Consumer foodies are naturally interested in the story of any product and its provenance so explored Fairtrade and its authenticity. So, many enthusiasts in the food trade also saw an opportunity to emulate the stories of traceability told by Fairtrade and told their own in similar terms. Even sometimes criticising Fairtrade to differentiate their own approach as a positive attribute, perhaps ideologically (not unusual here in Australia) or perhaps just from a business cost or quality perspective.

So what is happening to the foodie market (as the article rightly questions)? It is definitely growing and perhaps now fast outgrowing the ability of Fairtrade to deliver a range of high quality and interesting raw materials or finished products, especially in such a promiscuous category. By this I mean foodies get bored easily. They graze, moving on to the next tasty morsel for excitement! Whilst this is a fascinating aspect of consumer behaviour it is not a fundamental flaw in the Fairtrade paradigm. Of course a product can be ethical without being Fairtrade too! The key issue now is one of Fairtrade capacity to deliver. The same Annual Report highlighted the growing Fairtrade support from upmarket UK supermarket Waitrose; I hope Fairtrade can keep up with demand.

Both opportunities can complement each other providing a more secure livelihood for the small holder farmer. So let’s celebrate the skills and capacity of small scale farmers wherever they grow and whatever they grow. If you are a business, be ethical about product development and your terms of trade. If you want to use the complimentary certification, remember Fairtrade is fundamentally a tool to give market access to those who are marginalised.  If you are a consumer, enjoy your food but I would still urge you never to buy a Fairtrade product if you didn’t like the taste! That is the best feedback a farmer can get.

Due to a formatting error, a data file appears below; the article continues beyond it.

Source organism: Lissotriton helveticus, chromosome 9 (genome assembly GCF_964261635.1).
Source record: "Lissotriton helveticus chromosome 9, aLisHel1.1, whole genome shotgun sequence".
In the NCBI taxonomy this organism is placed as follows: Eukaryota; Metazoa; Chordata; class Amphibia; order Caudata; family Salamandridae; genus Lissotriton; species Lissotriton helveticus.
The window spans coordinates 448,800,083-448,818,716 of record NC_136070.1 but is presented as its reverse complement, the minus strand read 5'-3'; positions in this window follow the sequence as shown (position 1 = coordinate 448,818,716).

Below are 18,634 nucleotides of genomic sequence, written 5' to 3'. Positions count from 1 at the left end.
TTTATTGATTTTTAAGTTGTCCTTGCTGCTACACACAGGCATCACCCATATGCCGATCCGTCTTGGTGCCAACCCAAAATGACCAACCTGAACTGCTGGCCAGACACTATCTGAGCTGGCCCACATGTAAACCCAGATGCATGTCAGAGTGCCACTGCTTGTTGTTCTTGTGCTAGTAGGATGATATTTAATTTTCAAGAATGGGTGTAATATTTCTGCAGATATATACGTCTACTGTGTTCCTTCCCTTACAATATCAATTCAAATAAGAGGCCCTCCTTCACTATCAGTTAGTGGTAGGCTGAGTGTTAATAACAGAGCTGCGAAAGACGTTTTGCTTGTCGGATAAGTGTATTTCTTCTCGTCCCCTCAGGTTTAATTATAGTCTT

In the second part of this blog I’ll explore some of the Guardian article content in more detail.



Coffee Rust: La Roya threatens coffee farmers in Latin America


The Coffee Rust fungus is devastating coffee production across Latin America. In many areas such as Peru, production is down by 75%. Climate change is a major contributor has been widely reported (Video).

As most coffee is grown on tiny family acreages this crisis is increasing poverty amongst those with least resilience.

Yet again, it is interesting how opinions become polarised once Fair Trade is mentioned as part of any sustainability solution once dialogue starts on forums. This is a shame as there is much practical experience to learn from all sides. In my experience there are farmers affected by La Roya supplying a bit of their coffee Fairtrade (FT) certified via coops and many many more unable to sell as the market is too small. The dominant tradition is Free Trade, not Fairtrade, nor Direct trade, nor any other cheaper certification. For those lucky enough to have a FT contract it does not offer a solution to La Roya any more than a Free Trade one. Premiums are just too small as it takes seasons to address the issue. 

That debate about effectiveness is therefore about one’s business philosophy. Whether one’s business is small, entrepreneurial, unprepared to have third party scrutiny and unaccountable or large and needing a cost effective CSR programme to field company ‘ethicality’ to shareholders. Either way the issue is systemic. Farmers are rarely powerful intermediaries in the coffee trade, an ocean of sharks few understand and even fewer have the skills and resources to influence, which is only too willing to exploit weaker players. Fairtrade, for all its faults at least gives consumers some insight and some control on the outcomes however imperfect and is at last redressing the balance. Small-scale coffee farmers begin to have a voice.